It’s been a busy week and Optional Irony drew the short straw. Lesson of life for this week: there are only 24 hours in a day and you have to be mindful and careful about how you’re applying them. The concurrent truth is that there’s a whole 24 hours in a day, and if you’re mindful and careful about applying them you can see a lot and get a lot done.
“I know I’m normally the happy positive one-no wait, Charizard is a war criminal.” “I love that you corrected yourself in sentence.”
–Myself and Michael Darling, recording Episode Six of our Mon Men Podcast
My Pokemon podcast is still going, with 5 episodes live on Spotify and iTunes, and two more recorded already, we’ve got a comfortable handle on the show’s structure, episode planning, and recording. It’s quickly become a podcast not so much about Pokemon, but a show where Pokemon are the conduit to discussions about pop culture, world building, story telling, and more. In the most recent episode recording we touched on topics such as sexual identity and the furry community, Trans Rights and AOC, and even the Notorious B.I.G. Also, it’s fun featuring my mother as part of a weekly game to kick things off.
In addition, I’ve vastly improved my skills at the back end production of audio editing and mixing that I’m truly proud of the results and product. That said: self-awareness moments like the above that lead to comedy? That’s what it’s all about. Friction makes fire, and I bring decent amount of it to the discussions to keep things lively. On the one hand, you should always find ways and things that keep you learning and growing, and never lose sight of that core. The podcast has been a surprisingly fulfilling outlet for that.
“‘Shut the fuck up, you’re crazy,’ covers such a wide span of emotion and intent. For example, you might say that to a complete stranger harassing you in the streets, but it’s also what my wife of twenty years said to me when I proposed to her twenty one years ago.”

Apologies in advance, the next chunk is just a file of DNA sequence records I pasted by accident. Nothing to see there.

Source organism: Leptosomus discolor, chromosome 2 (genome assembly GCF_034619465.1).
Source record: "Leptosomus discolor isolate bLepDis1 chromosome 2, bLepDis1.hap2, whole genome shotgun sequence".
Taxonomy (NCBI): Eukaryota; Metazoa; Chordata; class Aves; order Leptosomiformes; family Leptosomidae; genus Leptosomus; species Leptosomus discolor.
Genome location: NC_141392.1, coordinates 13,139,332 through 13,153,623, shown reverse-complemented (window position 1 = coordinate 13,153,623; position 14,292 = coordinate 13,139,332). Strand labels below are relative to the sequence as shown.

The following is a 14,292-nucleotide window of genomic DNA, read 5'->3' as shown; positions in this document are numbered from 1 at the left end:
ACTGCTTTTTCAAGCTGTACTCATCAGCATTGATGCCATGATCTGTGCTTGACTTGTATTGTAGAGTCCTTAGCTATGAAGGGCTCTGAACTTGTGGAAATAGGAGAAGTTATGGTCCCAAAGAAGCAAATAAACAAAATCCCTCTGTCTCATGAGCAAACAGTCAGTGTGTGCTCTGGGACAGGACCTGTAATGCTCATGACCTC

-Ari Voukydis, UCB Improv
Ari subbed in as teacher for my Improv 101 class this week, and he dropped a number of little gems I loved. In general, I continue to love the outlet of Improv. UCB’s methodology for long form improv is well articulated in Matt Besser’s Comedy Manual, and the classes have heightened my awareness to what makes the comedies I love “work” and given me an extra toolset to use in my own writing.
Ari in particular has the science of it down. He was quick, incisive, and while he was lightning fast and precise at pointing out missed opportunities or wrong turns, he did so in a really encouraging fashion- a fantastic teacher. Then two hours into class he told us a story about twenty years ago being in class under Besser himself, and how Besser stood him up in front of the class, and tore Ari’s performance to shreds. Ari got broken down to the atomic level by the guy who literally wrote the book on comedy, and twenty years later? He’s not only still there, he’s a master and helping so many others find their way. It was a really cool class enhanced exponentially knowing that he had stayed at it and grown to the master comedic scientist he is.
“Why is it so offensive to you to consider me as a real option?”
–Russian Doll, on Netflix
I might do a full review of this one eventually, but for now Russian Doll is on the background while I’m working from home today. I’m enjoying this dark comedy twist on the Groundhog Day formula. I don’t want to spoil too much, but Elizabeth Ashley’s Ruth is more than simply a flawed egotist like Murray in Groundhog Day, and she’s reacting with much more pathos to the time loop she’s stuck in. I’ll spoil one thing: unlike GD, her loop isn’t locked to a single day, it resets whenever she dies.
There’s something more wonderfully human about this, and it’s not challenging GD so much as using the vehicle and conceit to say something different about how we live and who we try to be with the time we have. I’m intrigued and I’ll be keeping it on as I get back to work here. Happy Friday folks!